Doctors and insurance officials predicted today that the spiraling costs of liability insurance will stabilize for Maryland businesses and institutions, following Monday's passage by the General Assembly of sweeping limitations on claims and awards.

But the new insurance measures -- expected to be signed into law by Gov. Harry Hughes and among the broadest in the nation -- cannot be expected to bring costs down, they said. And consumer group activists questioned whether the measures will do any good at all.

The most controversial of the bills caps at $350,000 jury awards for "pain and suffering," and other so-called noneconomic losses, in personal injury cases.

The bill, which would go into effect July 1, would not affect a number of claims, said J. John Spinella, executive director of Medical-Mutual Liability Insurance Society of Maryland, which insures about 70 percent of the state's doctors.

He gave as an example awards against obstetricians. Most of those, he said, relate to future economic losses including lost wages.

"If anyone is expecting a miracle they are kidding themselves," said Leo Doyle, who lobbied in support of the legislation for Medical-Mutual.

Perhaps the measure will help convince plaintiffs that there's a limit to what they should expect, he said. "The lottery mentality that people have picked up has been diminished," he said. "There's no longer a pot of gold at the end of the rainbow."

The average citizen will not be helped, and may be hurt by the new liability cap, said Jay Angoff of the National Insurance Consumers Organization.

"It will reduce the incentive for manufacturers, doctors and others to take reasonable care, because they will know the most they can be made to pay for pain and suffering is $350,000," he said.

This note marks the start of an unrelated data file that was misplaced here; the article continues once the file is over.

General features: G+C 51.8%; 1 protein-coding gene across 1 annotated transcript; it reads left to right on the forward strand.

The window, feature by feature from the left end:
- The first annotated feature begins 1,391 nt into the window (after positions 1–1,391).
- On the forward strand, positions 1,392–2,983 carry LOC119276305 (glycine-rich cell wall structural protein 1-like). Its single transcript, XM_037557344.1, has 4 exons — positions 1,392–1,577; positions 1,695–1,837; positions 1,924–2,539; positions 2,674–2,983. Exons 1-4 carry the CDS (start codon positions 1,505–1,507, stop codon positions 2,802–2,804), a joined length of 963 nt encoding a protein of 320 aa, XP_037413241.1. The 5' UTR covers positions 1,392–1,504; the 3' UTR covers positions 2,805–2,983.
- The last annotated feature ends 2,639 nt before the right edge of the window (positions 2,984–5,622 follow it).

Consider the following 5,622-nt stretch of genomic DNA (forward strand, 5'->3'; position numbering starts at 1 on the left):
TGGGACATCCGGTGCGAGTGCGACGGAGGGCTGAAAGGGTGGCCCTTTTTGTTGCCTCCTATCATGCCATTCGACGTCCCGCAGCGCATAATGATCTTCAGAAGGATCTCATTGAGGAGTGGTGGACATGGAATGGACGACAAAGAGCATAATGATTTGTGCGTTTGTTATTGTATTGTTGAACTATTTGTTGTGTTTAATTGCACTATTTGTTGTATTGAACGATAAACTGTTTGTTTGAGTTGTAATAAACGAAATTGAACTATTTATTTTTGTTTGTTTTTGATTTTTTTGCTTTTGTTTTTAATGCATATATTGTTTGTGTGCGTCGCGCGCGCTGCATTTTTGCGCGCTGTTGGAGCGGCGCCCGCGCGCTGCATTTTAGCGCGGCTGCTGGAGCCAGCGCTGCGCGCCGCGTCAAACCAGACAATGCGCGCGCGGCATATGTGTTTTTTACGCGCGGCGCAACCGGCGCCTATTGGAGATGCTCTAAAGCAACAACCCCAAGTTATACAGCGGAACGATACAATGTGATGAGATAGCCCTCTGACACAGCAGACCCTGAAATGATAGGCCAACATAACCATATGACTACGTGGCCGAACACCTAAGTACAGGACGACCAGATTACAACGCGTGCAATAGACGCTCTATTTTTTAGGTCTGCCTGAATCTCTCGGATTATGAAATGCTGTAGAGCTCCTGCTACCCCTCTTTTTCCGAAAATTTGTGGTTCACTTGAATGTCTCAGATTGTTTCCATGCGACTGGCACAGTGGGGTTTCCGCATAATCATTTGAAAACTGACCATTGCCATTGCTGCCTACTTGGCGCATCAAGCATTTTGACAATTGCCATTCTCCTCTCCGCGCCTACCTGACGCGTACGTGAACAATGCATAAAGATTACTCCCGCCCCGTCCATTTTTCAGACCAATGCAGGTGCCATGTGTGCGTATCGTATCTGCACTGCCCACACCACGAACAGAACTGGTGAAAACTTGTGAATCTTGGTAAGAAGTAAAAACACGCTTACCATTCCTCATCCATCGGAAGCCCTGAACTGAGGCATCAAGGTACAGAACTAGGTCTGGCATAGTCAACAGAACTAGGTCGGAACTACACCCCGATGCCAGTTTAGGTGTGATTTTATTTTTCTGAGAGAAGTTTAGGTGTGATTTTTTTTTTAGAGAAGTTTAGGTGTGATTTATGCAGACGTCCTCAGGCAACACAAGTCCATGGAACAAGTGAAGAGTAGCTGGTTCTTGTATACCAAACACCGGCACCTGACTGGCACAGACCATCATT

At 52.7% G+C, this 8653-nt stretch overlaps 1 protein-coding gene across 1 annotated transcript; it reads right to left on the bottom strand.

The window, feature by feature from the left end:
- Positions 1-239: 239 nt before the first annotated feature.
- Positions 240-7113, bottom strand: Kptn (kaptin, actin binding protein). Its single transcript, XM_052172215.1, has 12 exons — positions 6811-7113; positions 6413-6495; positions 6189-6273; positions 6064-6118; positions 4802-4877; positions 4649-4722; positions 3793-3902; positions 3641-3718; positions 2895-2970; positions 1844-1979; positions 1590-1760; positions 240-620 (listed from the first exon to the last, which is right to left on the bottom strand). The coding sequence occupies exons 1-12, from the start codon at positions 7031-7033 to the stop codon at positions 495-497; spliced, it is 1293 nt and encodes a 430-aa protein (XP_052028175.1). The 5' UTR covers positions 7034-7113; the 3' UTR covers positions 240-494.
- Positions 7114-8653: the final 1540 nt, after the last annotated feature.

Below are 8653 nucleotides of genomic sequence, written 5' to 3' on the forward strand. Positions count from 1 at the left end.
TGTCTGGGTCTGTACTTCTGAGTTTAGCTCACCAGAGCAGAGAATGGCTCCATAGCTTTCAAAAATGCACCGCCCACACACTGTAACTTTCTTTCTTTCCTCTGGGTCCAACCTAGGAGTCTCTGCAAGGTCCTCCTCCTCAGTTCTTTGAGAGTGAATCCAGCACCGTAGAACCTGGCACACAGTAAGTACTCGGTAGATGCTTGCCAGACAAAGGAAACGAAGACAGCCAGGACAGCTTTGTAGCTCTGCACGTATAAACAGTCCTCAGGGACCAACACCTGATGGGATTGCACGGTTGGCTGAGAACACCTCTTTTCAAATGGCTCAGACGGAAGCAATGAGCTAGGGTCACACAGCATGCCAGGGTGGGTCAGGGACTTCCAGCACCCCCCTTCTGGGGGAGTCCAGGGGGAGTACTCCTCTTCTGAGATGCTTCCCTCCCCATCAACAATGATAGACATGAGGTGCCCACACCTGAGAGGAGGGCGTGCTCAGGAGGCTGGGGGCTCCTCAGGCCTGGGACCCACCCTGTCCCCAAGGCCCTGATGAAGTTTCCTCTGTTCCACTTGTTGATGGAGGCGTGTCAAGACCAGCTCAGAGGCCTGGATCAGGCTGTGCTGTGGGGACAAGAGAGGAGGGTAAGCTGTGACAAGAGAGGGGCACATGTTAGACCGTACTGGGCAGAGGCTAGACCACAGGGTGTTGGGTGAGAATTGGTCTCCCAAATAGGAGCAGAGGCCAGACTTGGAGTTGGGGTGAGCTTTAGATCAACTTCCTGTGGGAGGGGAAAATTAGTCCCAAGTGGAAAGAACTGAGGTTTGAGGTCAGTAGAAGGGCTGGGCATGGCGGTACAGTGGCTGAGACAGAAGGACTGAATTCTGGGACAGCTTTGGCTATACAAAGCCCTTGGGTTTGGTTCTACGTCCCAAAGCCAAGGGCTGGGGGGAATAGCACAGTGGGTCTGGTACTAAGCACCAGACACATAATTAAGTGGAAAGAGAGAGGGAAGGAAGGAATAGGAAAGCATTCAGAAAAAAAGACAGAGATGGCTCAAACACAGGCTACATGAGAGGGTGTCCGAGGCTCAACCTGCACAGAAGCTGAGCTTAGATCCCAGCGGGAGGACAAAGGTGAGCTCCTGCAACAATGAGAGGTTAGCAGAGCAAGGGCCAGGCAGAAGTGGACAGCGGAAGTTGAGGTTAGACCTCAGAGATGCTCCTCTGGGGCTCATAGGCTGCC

To pass the legislation without requiring that insurance companies in return agree to limit their insurance rates, he said, "is crazy."

Experience shows that limits on liability pay-outs do nothing to control insurance rates, said Harvey Rosenfield, a consumer advocate and Ralph Nader associate in California.

That state enacted a $250,000 limit on noneconomic damages in medical malpractice cases in 1976. Since then, he said, doctors' liability insurance premiums have gone up 150 percent.

Lawyers' groups, meanwhile, argued that the state had stripped the right of fair compensation from those suffering horrible injury or death because of negligence. They predicted several lengthy legal challenges to the new measures.

Liability insurance is paid by private and public officials who fear lawsuits claiming they were negligent or otherwise liable for damages and injuries suffered by someone else.

In recent years, insurance companies have complained that juries are awarding victims far too much money for their injuries, forcing companies to raise insurance rates. Doctors, especially those in "high risk" areas, have complained they are being driven out of business by the insurance premiums they must pay.

According to testimony before legislative committees here, Maryland's approximately 6,000 physicians were hit with increases of about 28 percent in 1985 alone.

Since the legislation passed Monday affects only suits filed after July 1, it could be several years before it is clear what affect it has had.

"We don't have any hopes that its going to reverse the situation," said Dr. Israel Weiner, head of Marylanders for Malpractice Liability Reform.

"But that it would level off is a reasonable expectation."

Some of those suffering greatly from increased liability insurance rates have been local governments, but a spokesman for the Maryland Municipal League said today he expects to see little significant impact as a result of the new measures. The cities were counting on another piece of legislation, said Steve McHenry, that died on the last day of the session.